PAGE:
Filming professional video takes way too much time and we don’t have time.

Geesh, I blame Hollywood for this excuse! People hear about a blockbuster taking 16 months to film and immediately think a film crew will be tying up their time and occupying their store for days to shoot a 30-second video. Wrong! As video filmmaker, here’s my reality: Filming a 30-sec video at a single location usually takes two to three hours or less. And the best part is this: You probably aren’t needed for the entire two hours! That’s because filmmakers also shoot b roll during those two hours. B roll is that extra footage that helps overlay voices to show what someone is talking about. Want the hard truth? It will likely take you longer to upload a 30-second video to YouTube using dialup internet, than it takes to film all the scenes needed for a 30-second video.

Outdoors tourism videographer

We don’t look good on professional video.

Groan! Stop fretting about how you look and how you sound. Focus on the one thing that matters: Being yourself! Hey, we’re all conscious of how we sound and look on video. But it’s simply a hurdle. Once you get over that hurdle and see the reaction that audiences have to your video, you quickly realize that you’re at your best just being you. And that’s what audiences love. The person they see and hear in the video is the same person in real life. And don’t worry….. a  big part of the on-set job of professional videographers is making you comfortable and at ease. Think of them as a coach. They help make you great (and confident)!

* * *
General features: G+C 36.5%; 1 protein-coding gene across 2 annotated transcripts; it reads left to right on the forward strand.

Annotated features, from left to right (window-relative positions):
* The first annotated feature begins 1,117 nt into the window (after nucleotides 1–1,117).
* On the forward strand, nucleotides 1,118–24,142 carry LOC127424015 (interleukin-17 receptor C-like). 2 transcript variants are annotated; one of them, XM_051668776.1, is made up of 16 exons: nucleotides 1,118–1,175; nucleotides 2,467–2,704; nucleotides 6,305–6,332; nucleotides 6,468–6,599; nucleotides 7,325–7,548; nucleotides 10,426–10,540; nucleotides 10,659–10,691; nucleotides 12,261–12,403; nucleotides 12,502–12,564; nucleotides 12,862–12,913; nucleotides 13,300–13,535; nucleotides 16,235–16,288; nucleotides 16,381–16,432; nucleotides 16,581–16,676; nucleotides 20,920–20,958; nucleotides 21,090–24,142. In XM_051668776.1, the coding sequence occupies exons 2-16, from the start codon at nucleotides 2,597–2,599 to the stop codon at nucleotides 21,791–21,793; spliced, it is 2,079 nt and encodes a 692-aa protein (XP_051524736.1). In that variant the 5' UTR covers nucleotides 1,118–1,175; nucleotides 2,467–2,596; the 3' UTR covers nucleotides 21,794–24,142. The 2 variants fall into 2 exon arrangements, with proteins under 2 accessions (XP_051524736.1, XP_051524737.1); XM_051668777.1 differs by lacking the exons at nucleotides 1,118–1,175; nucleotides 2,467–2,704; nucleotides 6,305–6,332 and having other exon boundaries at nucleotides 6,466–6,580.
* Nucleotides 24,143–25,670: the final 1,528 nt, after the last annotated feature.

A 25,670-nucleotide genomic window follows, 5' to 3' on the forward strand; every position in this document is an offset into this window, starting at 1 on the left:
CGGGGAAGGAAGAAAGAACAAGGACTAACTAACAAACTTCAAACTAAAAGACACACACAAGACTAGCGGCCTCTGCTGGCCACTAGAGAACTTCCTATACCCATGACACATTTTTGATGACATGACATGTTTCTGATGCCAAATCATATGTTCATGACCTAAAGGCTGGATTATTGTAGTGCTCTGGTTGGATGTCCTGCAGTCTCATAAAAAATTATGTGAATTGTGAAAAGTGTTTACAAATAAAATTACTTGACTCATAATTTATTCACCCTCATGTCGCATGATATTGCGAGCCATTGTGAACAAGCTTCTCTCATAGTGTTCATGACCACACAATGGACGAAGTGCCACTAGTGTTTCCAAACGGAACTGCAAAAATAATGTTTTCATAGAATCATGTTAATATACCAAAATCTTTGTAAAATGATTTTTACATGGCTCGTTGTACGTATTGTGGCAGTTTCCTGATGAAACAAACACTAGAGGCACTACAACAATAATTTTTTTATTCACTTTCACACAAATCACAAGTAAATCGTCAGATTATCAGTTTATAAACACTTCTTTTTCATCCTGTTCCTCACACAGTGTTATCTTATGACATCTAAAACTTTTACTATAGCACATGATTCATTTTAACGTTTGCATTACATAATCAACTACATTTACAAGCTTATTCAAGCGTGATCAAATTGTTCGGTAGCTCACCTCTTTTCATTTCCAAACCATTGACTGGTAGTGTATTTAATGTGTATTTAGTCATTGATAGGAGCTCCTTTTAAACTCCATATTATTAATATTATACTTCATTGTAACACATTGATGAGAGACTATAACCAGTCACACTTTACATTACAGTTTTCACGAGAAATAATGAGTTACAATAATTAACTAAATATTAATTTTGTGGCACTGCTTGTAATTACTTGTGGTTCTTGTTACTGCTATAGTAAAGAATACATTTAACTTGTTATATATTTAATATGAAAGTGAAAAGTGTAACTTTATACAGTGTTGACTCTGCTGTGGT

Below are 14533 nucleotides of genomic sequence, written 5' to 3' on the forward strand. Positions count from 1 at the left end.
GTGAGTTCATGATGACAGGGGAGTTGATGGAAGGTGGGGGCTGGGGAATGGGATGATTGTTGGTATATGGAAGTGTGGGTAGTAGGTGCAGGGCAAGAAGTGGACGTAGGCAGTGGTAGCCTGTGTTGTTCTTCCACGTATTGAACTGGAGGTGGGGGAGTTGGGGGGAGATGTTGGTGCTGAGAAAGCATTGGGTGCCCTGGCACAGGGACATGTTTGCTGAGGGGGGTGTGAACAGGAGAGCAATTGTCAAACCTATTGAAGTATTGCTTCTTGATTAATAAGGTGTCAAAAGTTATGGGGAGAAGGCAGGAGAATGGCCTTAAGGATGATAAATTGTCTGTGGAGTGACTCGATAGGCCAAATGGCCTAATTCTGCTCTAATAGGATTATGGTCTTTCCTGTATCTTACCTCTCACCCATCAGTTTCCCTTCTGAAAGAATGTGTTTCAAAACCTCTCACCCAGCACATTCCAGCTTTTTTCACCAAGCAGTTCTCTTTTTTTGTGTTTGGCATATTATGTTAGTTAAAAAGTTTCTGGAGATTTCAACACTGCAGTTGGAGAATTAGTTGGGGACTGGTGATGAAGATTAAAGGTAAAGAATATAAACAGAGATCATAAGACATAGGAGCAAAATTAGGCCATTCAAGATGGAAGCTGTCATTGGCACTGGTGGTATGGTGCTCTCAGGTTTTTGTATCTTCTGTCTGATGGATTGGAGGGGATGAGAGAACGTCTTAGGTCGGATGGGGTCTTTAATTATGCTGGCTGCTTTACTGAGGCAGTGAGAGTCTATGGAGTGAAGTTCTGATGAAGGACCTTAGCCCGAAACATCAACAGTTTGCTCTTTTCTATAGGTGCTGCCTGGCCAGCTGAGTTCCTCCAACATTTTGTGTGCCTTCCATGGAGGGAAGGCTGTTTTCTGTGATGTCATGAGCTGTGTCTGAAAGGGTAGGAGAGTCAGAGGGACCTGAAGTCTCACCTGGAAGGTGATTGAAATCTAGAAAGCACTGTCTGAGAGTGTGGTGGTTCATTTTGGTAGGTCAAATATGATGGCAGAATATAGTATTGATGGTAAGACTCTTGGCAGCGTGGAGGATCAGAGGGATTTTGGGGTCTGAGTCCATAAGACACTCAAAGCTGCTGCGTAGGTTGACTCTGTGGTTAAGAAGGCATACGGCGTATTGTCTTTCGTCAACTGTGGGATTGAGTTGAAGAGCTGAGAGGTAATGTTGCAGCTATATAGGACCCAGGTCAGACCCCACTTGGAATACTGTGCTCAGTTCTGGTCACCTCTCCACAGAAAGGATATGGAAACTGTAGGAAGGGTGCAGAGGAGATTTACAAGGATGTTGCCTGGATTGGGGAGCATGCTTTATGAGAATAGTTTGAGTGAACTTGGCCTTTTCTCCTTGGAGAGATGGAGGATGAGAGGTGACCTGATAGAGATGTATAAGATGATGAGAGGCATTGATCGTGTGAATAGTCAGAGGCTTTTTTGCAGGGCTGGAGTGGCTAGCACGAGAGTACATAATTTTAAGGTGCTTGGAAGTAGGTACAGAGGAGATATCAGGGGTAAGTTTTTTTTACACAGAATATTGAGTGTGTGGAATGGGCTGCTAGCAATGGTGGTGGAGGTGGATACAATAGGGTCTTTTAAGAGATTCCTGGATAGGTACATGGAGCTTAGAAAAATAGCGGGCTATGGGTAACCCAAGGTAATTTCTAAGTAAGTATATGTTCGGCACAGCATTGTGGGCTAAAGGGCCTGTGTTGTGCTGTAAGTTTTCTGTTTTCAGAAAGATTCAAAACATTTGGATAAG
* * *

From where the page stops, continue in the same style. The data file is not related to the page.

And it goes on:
We shoot our own smartphone videos.

Fantastic! That means you’re probably way ahead of all those other organizations that are still making excuses. Actually, the “We shoot our own videos!” really isn’t an excuse. It’s more of an admission that you believe one tier of video content is enough.

I’ve watched literally thousands of videos shot by organizations’ employees. Many are terrific and informative. And 99 per cent of those thousands of videos are all one type of video: Vlogging videos shot with smartphones. That’s perfectly OK! In fact, it’s fantastic! Every organization should be doing vlogging videos with smartphones. It’s so easy and accessible. But but but (you had to figure there was a BUT in here somewhere). Vlogging doesn’t mean your organization is filling the void lost by not telling other narratives that have a much longer shelf life than a vlog of the week video post on social media. Vlogs by their nature have a short shelf life. They are in the moment glimpses. Truth bomb: They fade from memory a few hours or days after being posted.